By Gibson Bateman, FPIF, December 14, 2012 - Like other rising powers, it seems clear that India would like to play a larger role on the global stage. If that is indeed the case, there is no better place to start than in neighboring Sri Lanka. In the past, Indian foreign policy vis-à-vis Sri Lanka has been rife with mistakes. Nonetheless, a couple things are clear: First, if India makes a more determined effort to push for meaningful change in Sri Lanka over the next several months, it would reassure Colombo that its poor human rights record and refusal to devolve power and genuinely address the calls for a political solution will not be tolerated. Second (and perhaps more importantly), pressure from India also has the potential to convince other members of the international community, including those in the Global South, that when it comes to human rights and national reconciliation, the current situation in Sri Lanka is simply unacceptable.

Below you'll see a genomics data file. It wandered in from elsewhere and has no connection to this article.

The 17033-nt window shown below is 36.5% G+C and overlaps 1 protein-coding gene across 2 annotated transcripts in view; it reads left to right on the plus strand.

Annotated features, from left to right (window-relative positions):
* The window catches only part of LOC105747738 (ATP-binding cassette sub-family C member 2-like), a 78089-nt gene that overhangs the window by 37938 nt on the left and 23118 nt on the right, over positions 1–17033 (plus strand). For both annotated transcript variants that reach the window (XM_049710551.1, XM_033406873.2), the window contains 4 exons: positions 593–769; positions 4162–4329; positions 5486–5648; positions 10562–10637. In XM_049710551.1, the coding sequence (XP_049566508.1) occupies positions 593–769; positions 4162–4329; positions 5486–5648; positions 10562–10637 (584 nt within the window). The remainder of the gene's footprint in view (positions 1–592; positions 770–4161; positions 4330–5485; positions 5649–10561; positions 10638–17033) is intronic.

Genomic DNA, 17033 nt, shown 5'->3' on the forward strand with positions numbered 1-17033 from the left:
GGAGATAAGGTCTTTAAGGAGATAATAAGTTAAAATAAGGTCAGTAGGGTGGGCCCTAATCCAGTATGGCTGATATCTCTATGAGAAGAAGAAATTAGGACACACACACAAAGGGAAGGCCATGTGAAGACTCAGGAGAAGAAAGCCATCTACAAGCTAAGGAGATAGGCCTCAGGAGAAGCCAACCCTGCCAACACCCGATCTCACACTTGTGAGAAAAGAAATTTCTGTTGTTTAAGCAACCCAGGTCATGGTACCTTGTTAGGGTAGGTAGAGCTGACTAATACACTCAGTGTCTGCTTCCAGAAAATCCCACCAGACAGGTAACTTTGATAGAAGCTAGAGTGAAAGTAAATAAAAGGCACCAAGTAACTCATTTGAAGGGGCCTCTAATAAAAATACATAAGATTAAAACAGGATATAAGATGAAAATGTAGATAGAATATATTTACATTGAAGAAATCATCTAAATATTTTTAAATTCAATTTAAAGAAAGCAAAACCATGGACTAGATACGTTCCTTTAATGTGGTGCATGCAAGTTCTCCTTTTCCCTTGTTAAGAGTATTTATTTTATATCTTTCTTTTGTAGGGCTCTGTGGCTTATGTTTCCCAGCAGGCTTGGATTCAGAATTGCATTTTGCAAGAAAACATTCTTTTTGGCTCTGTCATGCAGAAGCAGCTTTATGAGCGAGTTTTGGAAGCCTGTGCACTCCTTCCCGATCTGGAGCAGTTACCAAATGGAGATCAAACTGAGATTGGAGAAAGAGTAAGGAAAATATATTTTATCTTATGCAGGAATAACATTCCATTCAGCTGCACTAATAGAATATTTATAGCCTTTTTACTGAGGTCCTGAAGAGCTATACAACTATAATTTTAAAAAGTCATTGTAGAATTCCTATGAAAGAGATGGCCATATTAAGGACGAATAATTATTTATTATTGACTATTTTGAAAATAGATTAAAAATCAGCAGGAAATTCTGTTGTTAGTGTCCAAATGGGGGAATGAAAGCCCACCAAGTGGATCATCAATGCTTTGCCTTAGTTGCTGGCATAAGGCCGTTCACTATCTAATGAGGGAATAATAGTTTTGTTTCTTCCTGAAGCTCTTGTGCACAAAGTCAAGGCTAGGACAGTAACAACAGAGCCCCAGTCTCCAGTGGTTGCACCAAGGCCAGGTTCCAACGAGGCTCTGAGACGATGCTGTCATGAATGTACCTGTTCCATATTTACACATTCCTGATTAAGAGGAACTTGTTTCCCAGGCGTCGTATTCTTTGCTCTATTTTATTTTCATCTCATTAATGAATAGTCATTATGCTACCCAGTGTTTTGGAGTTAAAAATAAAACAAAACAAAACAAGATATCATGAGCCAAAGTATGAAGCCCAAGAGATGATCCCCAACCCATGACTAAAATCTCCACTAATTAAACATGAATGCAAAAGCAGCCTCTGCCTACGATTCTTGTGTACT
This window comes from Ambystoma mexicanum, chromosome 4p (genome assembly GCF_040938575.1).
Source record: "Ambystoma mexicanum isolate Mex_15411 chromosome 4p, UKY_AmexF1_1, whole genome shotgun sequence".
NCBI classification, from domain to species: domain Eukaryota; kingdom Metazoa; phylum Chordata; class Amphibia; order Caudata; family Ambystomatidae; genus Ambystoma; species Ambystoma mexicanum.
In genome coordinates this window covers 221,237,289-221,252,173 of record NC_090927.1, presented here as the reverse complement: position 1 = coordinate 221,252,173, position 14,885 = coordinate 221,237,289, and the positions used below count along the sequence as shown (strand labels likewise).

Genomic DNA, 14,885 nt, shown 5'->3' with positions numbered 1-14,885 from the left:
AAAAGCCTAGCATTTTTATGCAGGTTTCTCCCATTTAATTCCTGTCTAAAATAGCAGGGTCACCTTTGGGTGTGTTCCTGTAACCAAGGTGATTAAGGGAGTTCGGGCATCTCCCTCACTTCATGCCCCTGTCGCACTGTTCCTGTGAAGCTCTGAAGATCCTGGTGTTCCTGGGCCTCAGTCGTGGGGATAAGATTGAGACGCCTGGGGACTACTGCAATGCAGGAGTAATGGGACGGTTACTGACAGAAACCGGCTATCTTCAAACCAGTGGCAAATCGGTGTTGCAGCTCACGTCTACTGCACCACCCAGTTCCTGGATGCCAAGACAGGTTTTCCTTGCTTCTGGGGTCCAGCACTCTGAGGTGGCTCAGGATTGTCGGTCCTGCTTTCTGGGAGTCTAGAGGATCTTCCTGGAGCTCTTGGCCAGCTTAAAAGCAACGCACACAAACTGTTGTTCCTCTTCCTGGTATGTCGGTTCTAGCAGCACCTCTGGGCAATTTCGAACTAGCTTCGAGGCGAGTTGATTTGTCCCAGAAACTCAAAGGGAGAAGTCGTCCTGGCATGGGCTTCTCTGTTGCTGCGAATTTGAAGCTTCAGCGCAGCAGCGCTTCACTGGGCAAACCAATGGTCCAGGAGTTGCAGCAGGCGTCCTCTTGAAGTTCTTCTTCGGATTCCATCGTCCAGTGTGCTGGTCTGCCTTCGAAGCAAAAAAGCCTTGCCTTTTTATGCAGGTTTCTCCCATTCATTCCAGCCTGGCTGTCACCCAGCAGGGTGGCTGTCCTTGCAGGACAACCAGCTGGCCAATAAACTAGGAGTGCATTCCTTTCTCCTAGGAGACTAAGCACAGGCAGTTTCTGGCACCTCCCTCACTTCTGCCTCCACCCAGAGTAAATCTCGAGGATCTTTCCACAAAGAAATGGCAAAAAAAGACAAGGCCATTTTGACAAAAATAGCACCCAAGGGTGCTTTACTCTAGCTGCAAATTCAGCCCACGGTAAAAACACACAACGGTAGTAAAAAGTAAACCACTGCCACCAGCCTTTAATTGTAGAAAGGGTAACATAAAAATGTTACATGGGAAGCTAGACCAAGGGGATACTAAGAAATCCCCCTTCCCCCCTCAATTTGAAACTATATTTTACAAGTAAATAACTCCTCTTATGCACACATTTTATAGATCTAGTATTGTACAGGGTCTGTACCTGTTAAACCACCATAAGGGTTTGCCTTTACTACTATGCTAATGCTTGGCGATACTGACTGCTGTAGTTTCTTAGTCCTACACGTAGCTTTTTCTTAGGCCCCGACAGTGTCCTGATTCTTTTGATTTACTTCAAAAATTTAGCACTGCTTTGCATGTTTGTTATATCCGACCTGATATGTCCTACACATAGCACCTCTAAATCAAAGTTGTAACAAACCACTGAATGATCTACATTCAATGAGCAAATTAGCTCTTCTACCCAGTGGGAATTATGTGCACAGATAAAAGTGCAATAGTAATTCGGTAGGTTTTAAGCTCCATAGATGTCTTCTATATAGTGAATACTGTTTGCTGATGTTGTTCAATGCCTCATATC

Submitted by Anonymous on Mon, 10/01/2012 - 00:09
By Gibson Bateman, New York, September 28th, 2012 - East Asia Forum - The US Department of Defense would love to strengthen ties (which are already quite good) with the Sri Lankan military because the island nation is one piece of a bigger geostrategic puzzle that will become more important in the coming years. Accordingly, people should prepare themselves for the possibility that the US will, in the medium-term, ease diplomatic pressure on the Sri Lankan regime for its human rights record and its apathy toward national reconciliation.
Submitted by Anonymous on Fri, 06/29/2012 - 02:20